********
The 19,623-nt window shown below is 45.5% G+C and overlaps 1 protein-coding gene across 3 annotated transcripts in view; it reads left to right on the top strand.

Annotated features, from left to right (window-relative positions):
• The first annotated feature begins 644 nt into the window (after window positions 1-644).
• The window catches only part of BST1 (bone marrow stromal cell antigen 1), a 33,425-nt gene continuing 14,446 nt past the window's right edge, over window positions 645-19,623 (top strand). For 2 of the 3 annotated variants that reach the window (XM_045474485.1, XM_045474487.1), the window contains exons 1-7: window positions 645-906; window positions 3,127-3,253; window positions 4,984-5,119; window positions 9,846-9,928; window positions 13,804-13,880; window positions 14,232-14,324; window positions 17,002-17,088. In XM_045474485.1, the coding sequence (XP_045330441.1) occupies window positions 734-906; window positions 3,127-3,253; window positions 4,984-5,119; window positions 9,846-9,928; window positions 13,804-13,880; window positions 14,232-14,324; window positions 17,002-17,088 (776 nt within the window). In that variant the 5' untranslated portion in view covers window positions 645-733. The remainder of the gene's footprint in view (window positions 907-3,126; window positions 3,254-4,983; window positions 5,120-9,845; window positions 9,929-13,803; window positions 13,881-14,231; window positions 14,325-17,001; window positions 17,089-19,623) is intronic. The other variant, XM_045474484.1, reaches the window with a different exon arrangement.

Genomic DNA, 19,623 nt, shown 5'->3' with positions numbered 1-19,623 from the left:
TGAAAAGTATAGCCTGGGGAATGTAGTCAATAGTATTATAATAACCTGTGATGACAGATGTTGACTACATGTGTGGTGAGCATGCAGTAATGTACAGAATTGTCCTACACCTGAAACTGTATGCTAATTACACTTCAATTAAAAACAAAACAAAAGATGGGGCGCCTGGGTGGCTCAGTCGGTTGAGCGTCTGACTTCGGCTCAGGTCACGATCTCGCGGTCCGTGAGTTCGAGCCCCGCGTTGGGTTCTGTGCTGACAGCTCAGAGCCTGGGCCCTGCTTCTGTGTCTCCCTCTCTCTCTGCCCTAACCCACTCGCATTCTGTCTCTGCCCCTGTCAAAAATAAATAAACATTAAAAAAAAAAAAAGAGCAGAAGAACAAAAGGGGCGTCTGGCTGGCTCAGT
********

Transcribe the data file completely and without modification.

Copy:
The 19,623-nt window shown below is 45.5% G+C and overlaps 1 protein-coding gene across 3 annotated transcripts in view; it reads left to right on the top strand.

Annotated features, from left to right (window-relative positions):
• The first annotated feature begins 644 nt into the window (after window positions 1-644).
• The window catches only part of BST1 (bone marrow stromal cell antigen 1), a 33,425-nt gene continuing 14,446 nt past the window's right edge, over window positions 645-19,623 (top strand). For 2 of the 3 annotated variants that reach the window (XM_045474485.1, XM_045474487.1), the window contains exons 1-7: window positions 645-906; window positions 3,127-3,253; window positions 4,984-5,119; window positions 9,846-9,928; window positions 13,804-13,880; window positions 14,232-14,324; window positions 17,002-17,088. In XM_045474485.1, the coding sequence (XP_045330441.1) occupies window positions 734-906; window positions 3,127-3,253; window positions 4,984-5,119; window positions 9,846-9,928; window positions 13,804-13,880; window positions 14,232-14,324; window positions 17,002-17,088 (776 nt within the window). In that variant the 5' untranslated portion in view covers window positions 645-733. The remainder of the gene's footprint in view (window positions 907-3,126; window positions 3,254-4,983; window positions 5,120-9,845; window positions 9,929-13,803; window positions 13,881-14,231; window positions 14,325-17,001; window positions 17,089-19,623) is intronic. The other variant, XM_045474484.1, reaches the window with a different exon arrangement.

Genomic DNA, 19,623 nt, shown 5'->3' with positions numbered 1-19,623 from the left:
TGAAAAGTATAGCCTGGGGAATGTAGTCAATAGTATTATAATAACCTGTGATGACAGATGTTGACTACATGTGTGGTGAGCATGCAGTAATGTACAGAATTGTCCTACACCTGAAACTGTATGCTAATTACACTTCAATTAAAAACAAAACAAAAGATGGGGCGCCTGGGTGGCTCAGTCGGTTGAGCGTCTGACTTCGGCTCAGGTCACGATCTCGCGGTCCGTGAGTTCGAGCCCCGCGTTGGGTTCTGTGCTGACAGCTCAGAGCCTGGGCCCTGCTTCTGTGTCTCCCTCTCTCTCTGCCCTAACCCACTCGCATTCTGTCTCTGCCCCTGTCAAAAATAAATAAACATTAAAAAAAAAAAAAGAGCAGAAGAACAAAAGGGGCGTCTGGCTGGCTCAGT